OCEAN CITY – The effects of a stalled Edgewater Ave. construction project came to the forefront once again this week, after months of little to no action being taken regarding the complaints of adjacent property owners.
City Engineer Terry McGean originally came before the Mayor and City Council this week with the intention to revoke the building permit extension for 1111 Edgewater Ave., but ultimately altered his request, after last-minute efforts were taken by the property owner to correct the problem.
The condominium project, along the bayfront of Edgewater Ave. at 11th Street, was stalled last year, due in large part to a stagnant real estate market. Developer Bob Warfield was given a one-year extension for the building permit in November of last year, with the conditions that the lot is cleaned up in the interim and the issues of runoff into neighboring properties are addressed.
While the property was ultimately cleaned up, with the rebar painted, fencing put up and shrubbery planted, the runoff issue has reportedly remained a problem for the last year.
McGean reported this week that several letters had been sent to Warfield regarding the runoff, with no response.
“We never got acknowledgment of the request from the developer,” said McGean.
One letter sent to Warfield, dated November 2007, requested that, “the lot be graded and a berm installed so that the lot would not pitch toward the north and drain on to the neighbors’ property.”
Condominium owners at neighboring 1201 Edgewater Ave. voiced several complaints over the last year regarding the runoff issue, claiming substantial damage to their property as a result of the neglect.
“I felt I had no choice but to take action against the developer and revoke the building permit,” said McGean to the Mayor and City Council this week.
Despite receiving no response to the written requests sent to the developer, McGean reported that he was able to contact Warfield via phone late last week, at which point Warfield denied ever receiving any notification, promising to address the issue immediately.
McGean reported Monday night that the work had been completed, with a temporary retaining wall in place to control runoff into the neighboring property. As a result, McGean withdrew his request to revoke the permit.
While the issue has been dealt with for the short term, neighboring property owners remained upset Monday night.
“We just don’t know how long it’s going to sit the way it is,” said Dr. James Kramer, noting that with no date set for the completion of the project, a temporary wall will likely not be sufficient to handle the run-off.
Kramer added, “We would just like Mr. Warfield to do the right thing, to do the neighborly thing,” requesting that the property be graded properly and a permanent retaining wall be installed.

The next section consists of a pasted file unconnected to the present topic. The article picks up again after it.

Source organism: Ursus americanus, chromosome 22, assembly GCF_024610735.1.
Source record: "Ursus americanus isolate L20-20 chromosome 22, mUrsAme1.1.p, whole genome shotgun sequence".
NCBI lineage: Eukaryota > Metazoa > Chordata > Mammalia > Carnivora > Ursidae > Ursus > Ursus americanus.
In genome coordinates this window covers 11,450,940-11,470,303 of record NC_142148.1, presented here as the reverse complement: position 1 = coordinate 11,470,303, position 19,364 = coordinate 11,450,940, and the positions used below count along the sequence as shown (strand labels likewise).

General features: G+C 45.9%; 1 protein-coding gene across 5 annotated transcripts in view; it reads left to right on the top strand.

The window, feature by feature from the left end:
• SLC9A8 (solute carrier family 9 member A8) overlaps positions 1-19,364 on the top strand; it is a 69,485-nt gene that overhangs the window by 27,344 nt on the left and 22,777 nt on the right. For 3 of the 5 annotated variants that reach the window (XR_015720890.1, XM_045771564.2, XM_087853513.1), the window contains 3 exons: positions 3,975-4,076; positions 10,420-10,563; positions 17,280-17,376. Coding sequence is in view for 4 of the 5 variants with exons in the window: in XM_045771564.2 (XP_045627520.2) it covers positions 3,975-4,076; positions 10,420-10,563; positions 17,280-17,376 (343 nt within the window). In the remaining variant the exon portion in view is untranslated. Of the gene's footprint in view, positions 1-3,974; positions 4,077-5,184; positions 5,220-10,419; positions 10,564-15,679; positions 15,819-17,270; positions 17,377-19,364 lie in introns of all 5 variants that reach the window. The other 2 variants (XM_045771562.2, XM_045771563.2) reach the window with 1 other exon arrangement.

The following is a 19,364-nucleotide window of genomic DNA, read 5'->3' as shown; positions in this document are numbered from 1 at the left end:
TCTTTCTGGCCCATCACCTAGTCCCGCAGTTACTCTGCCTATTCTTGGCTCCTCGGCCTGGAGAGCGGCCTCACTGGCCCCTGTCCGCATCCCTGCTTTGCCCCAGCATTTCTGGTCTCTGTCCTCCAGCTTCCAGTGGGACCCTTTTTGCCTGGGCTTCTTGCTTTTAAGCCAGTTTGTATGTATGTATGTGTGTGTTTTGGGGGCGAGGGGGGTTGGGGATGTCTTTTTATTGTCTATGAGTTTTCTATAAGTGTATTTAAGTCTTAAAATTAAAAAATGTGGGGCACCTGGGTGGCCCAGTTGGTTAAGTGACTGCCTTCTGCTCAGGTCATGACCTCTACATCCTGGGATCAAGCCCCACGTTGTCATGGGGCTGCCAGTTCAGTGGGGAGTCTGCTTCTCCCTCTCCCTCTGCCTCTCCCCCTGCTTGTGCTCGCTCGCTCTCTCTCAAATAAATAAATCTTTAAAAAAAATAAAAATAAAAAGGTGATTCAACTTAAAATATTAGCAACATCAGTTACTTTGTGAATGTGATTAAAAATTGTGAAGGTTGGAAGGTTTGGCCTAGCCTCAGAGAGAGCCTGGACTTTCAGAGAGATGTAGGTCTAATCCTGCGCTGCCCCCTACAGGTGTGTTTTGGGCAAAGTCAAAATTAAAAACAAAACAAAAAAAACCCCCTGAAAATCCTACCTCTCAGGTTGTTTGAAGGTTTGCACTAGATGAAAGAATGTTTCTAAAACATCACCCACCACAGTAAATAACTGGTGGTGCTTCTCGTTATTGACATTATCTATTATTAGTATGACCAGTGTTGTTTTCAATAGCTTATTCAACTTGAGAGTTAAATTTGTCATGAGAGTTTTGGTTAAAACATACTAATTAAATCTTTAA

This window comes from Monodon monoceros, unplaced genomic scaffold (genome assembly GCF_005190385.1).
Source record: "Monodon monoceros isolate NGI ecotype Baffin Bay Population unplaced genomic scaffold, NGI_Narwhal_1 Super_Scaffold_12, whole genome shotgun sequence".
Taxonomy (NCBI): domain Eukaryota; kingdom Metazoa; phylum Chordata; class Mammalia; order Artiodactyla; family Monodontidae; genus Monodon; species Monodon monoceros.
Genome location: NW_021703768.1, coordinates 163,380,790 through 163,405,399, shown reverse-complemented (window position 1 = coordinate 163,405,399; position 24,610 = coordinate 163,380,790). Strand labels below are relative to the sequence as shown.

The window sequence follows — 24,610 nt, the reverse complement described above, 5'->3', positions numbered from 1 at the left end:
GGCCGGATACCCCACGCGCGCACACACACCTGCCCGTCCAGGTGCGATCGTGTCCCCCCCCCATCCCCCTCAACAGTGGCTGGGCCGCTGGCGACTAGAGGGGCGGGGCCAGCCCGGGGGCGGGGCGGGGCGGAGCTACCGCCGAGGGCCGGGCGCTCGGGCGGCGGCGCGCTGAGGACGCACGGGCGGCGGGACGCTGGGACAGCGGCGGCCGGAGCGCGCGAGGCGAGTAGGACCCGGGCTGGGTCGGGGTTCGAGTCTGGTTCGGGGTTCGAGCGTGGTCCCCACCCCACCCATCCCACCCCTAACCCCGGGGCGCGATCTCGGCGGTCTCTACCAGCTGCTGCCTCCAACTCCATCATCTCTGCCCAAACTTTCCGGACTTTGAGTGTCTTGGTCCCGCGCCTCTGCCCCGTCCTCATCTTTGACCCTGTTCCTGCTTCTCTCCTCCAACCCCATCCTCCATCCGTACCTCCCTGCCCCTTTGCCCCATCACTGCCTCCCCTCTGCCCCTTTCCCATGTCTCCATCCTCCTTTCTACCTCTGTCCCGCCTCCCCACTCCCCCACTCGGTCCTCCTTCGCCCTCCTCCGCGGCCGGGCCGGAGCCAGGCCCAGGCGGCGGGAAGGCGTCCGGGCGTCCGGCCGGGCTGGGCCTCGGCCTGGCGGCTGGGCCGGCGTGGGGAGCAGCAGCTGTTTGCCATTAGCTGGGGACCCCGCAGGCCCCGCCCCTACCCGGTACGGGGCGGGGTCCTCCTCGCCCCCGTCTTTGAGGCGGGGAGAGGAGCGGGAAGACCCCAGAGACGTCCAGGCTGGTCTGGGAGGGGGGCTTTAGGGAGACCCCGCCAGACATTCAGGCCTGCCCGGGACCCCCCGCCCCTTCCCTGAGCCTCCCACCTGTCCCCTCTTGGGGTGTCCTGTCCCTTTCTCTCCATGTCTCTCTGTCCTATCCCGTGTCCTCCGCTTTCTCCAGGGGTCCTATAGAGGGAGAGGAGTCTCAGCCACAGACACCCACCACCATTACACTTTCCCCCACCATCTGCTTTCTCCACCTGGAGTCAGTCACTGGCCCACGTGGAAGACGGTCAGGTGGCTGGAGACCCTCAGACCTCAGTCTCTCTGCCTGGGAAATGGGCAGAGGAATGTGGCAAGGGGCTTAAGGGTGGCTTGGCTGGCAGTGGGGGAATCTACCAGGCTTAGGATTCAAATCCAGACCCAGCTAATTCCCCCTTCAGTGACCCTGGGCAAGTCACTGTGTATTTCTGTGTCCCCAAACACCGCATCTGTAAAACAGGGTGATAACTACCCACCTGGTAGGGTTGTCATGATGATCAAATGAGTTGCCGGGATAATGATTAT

McGean pointed out that grading is typically not done until the end of the project, at which point a permanent retaining wall is put in place, along the entire length of the property.
“We feel, my department feels, that the measures have been taken,” he said.
“But we’re still in that limbo land of when is the project going to get done. To the best that I know, water runs downhill, it will find its way around this structure,” said Kramer.
The council acknowledged that while the building permit extension will be up on Nov. 21, the council could grant another extension.
“I think that Dr. Kramer is talking about the frustration the entire condo association is having because there is no light at the end of the tunnel,” said Council member Mary Knight.
“I agree with you, this has been going on for a year. I was there a year ago when it was raining and I saw the drainage problem,” said Council member Margaret Pillas.
“I think it has been going on long enough,” agreed Council member Lloyd Martin.
The council suggested that the permit should not be renewed in November without the addition of a permanent retaining wall.
“Give me a week or so to investigate it,” said Warfield. “I don’t know the answer yet. It makes sense to me. I have to do it anyway.”
The council voted 6-1, with Pillas in opposition, to have Warfield return to the first Monday meeting in September to report on the status of the permanent wall.
Neighboring residents remained unsatisfied, however with several more voices being heard regarding the issue at the end of Monday night’s meeting.
“I am glad something has come about, but it’s very unfortunate that it has taken so long, at quite the hardship to six families,” said George Mengason. “We have been treated very badly as tax payers. It’s really unfortunate that Mr. Warfield could ignore five or six letters from your department heads.”
Mayor Rick Meehan defended the city, saying, “If this council is guilty of anything, it’s that they go out of their way to help everybody … As far as any indication that somebody is getting preferential treatment, I can assure you that doesn’t happen.”